UO MUSIC: DEMOB HAPPY

October 23, 2017
UO MUSIC: DEMOB HAPPY

Since the release of their debut album “Dream Soda” in 2015, Demob Happy have been working the rock ‘n’ roll scene, making a name for themselves with their thrashing, intoxicating tracks. The Brighton-based grunge rock trio’s sound is an infectious fusion of crunching guitar riffs and relentless drum beats, as proven with their brand new track “Be Your Man“. We caught up with drummer Thomas Armstrong to chat about their sound, their upcoming second album and fuzzy rock…

Please tell us how Demob Happy formed?

We met years ago as teenagers in our hometown of Newcastle. There was a shared love of fuzzy rock and harmonies and we started hanging together listening to records we’d pinched off our parents. There wasn’t really a discussion about whether to start a band or not, we naturally fell into formation and things just started. It felt right. Still does.

Where did the name Demob Happy come from?

We took the name because we liked the sound of those words. But it’s a military thing that describes the feeling of relief when you’re about to leave that hell hole. We liked watching videos and painting pictures on the last day of school, so it’s exactly the same.

Describe your sound in three words.

Alien sex party.

Tell us all about your new single!

The song has the DNA of our new album smeared all over it, so it made sense to let it loose first. It was born out of a session this February in a middle-of-nowhere Welsh cottage where we isolate ourselves away from time to time. It came together pretty quickly and felt fucking great so we didn’t really question it.

Can you tell us anything about your upcoming second album? How will it differ from your debut record?

The album is pretty much done and were proud mothers. The difference this time round was we really knew exactly what we wanted to do. Be Your Man serves as a good taster for what’s at the heart of the album. Grooves, saccharine melodies, harmonies and fuzzed up guitars. All the stuff the doctor ordered. But there’s more to it than that too. There was some places on the first album we explored a little, but we just poked our foot through the door. This time we marched through and slammed it behind us. Overall we ended up making a record somehow unlike anything we’ve ever done whilst being the most like us we’ve ever sounded.

What’s your creative process like?

Varied. How a song turns out will depend on so many things. A lot of our songs materialise from little jams we have when we’re supposed to be doing other stuff like rehearsing for an important show or something. Someone will start playing a riff and then we find ourselves sweaty an hour later with a lot of new ideas. We usually record our sessions anyway so digging back through that stuff you find some gems and a lot of funny shit.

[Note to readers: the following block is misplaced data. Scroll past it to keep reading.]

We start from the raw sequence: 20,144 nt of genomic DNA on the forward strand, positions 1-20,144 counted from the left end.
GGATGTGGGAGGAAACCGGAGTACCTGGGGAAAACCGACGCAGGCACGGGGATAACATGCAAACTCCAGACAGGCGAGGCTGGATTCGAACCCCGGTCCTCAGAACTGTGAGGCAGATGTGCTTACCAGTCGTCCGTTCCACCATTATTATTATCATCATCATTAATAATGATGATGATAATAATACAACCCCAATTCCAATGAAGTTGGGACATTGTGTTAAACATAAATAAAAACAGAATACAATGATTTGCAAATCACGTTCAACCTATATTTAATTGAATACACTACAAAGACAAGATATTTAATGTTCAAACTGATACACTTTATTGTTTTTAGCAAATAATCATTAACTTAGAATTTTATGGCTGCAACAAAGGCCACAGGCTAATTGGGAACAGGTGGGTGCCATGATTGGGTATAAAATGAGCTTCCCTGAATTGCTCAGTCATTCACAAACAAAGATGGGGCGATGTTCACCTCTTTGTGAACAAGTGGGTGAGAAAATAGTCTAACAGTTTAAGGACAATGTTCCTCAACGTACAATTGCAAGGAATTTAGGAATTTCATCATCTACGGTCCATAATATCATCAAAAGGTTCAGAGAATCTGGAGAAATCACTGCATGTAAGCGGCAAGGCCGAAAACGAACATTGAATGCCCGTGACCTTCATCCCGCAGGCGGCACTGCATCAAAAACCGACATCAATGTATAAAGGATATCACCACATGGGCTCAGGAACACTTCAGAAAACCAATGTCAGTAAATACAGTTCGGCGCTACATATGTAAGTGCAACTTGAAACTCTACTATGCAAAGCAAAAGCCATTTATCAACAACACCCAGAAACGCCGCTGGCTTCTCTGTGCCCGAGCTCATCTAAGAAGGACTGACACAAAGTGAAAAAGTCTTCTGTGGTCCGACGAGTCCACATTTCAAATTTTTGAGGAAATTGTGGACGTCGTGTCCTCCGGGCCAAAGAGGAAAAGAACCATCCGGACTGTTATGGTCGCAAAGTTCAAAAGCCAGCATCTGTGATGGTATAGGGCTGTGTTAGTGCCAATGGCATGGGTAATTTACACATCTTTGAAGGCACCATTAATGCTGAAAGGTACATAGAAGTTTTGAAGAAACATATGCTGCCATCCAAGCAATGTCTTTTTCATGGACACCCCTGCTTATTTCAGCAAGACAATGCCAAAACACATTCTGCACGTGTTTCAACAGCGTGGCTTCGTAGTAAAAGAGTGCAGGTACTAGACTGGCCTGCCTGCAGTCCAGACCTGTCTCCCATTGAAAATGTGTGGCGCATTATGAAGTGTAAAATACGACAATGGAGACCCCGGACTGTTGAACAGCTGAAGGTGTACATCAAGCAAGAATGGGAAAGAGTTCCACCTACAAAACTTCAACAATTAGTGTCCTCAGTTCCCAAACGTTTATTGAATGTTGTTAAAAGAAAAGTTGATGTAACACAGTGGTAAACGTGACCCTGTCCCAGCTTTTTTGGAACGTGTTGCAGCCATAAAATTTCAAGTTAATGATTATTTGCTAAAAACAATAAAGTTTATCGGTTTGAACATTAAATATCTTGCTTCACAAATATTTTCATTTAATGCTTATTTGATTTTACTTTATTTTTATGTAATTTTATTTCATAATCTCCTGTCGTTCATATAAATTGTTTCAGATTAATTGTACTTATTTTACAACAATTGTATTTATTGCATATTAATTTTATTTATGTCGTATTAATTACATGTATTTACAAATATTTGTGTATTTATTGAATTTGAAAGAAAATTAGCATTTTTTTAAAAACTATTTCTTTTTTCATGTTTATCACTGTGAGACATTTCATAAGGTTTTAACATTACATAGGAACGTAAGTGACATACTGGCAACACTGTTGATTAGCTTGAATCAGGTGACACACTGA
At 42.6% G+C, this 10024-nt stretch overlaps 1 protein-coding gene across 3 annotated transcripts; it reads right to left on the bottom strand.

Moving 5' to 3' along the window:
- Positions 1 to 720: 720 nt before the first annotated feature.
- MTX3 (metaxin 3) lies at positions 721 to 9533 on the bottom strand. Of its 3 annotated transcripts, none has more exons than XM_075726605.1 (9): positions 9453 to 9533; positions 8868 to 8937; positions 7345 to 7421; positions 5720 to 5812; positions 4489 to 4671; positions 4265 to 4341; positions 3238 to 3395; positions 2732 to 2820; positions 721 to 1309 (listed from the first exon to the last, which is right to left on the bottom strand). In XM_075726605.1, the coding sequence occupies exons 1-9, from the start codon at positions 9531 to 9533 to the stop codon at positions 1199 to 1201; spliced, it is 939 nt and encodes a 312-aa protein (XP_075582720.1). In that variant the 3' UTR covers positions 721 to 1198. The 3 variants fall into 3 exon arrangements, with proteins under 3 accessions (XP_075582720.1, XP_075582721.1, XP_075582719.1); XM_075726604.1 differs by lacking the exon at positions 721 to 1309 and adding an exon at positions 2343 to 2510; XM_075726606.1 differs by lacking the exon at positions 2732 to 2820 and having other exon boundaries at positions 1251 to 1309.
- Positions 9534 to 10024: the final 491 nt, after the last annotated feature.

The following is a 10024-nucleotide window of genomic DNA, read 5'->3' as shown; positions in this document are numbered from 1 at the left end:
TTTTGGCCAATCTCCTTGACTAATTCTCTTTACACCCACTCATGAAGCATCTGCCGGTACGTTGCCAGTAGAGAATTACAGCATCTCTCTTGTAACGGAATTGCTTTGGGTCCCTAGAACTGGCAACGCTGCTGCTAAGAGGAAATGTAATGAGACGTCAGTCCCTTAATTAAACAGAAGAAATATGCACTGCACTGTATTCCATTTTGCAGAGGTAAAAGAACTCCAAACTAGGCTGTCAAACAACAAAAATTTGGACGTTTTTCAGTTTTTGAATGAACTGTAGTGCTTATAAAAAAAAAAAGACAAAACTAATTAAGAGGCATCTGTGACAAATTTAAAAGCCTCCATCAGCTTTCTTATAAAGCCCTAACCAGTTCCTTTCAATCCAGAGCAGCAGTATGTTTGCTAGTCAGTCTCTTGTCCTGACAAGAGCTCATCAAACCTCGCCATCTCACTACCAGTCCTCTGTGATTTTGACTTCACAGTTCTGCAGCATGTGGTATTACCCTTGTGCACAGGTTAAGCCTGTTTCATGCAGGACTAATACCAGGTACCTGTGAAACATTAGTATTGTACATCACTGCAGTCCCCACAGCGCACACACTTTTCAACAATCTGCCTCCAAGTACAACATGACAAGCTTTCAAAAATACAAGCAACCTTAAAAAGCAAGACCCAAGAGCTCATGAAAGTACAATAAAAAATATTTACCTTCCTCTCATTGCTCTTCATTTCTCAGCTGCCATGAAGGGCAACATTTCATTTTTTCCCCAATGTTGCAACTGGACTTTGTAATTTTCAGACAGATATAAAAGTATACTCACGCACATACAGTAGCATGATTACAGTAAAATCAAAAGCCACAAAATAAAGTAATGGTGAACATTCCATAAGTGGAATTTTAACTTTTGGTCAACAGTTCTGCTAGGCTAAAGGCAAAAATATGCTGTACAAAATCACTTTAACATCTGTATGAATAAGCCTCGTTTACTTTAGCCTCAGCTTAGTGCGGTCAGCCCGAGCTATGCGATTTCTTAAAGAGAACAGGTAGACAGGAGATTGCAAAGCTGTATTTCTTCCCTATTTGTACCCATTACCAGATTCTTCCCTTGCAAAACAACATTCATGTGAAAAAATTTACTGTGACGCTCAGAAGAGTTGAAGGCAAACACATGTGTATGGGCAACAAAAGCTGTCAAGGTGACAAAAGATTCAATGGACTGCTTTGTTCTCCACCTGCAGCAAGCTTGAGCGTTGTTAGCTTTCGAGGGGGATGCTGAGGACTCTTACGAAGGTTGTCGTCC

How would you say your sound has changed since you started out?

When we first started out we were intoxicated with playing together and making music together and doing it solely for ourselves. The songs were usually around 7 or 8 mins long, frequently taking wild twists and turns with lengthy freak out passages. We were also pretty out of it a lot of the time. Not a lot has changed to be honest. We’re still in love with what were doing and make the music for ourselves but what we want to hear has developed and changed. Were happy to say a little less so what we do say comes across without getting lost in the noise of a thousand ideas.

What are you inspired by, musically and otherwise?

We have pretty wide tastes in the band but there’s definitely some prime shared influences that get us all going. Rock music of the late ’60s and ’70s is what brought us together. Early Fleetwood Mac, ZZ Top, Free. A bunch of those bands. Besides music it’s the world around us. Art is you internalising what you see in the world and regurgitating a reaction to that. Whether its anger at reality being twisted by the world’s oppressors or being humbled by a scene of human kindness.

What’s your live show like?

Most often sweaty, loud and unpredictable. A ceremony of lost souls.

What would you say is your biggest achievement to date?

I’d have to say this new album. We’ve been through a lot together as a band and taken our time to carve out our own sound over that time. For our first album we had years of accumulated songs and ideas to pool from and it kind of became a ‘Best of Demob so far..’ With the new album we’ve had a lot less time but really focused after a difficult time last year, honed in on our sound and made the album we always wanted to make. And I think we’ve really made something special.

Listen to Demob Happy’s new single “Be Your Man” on Spotify now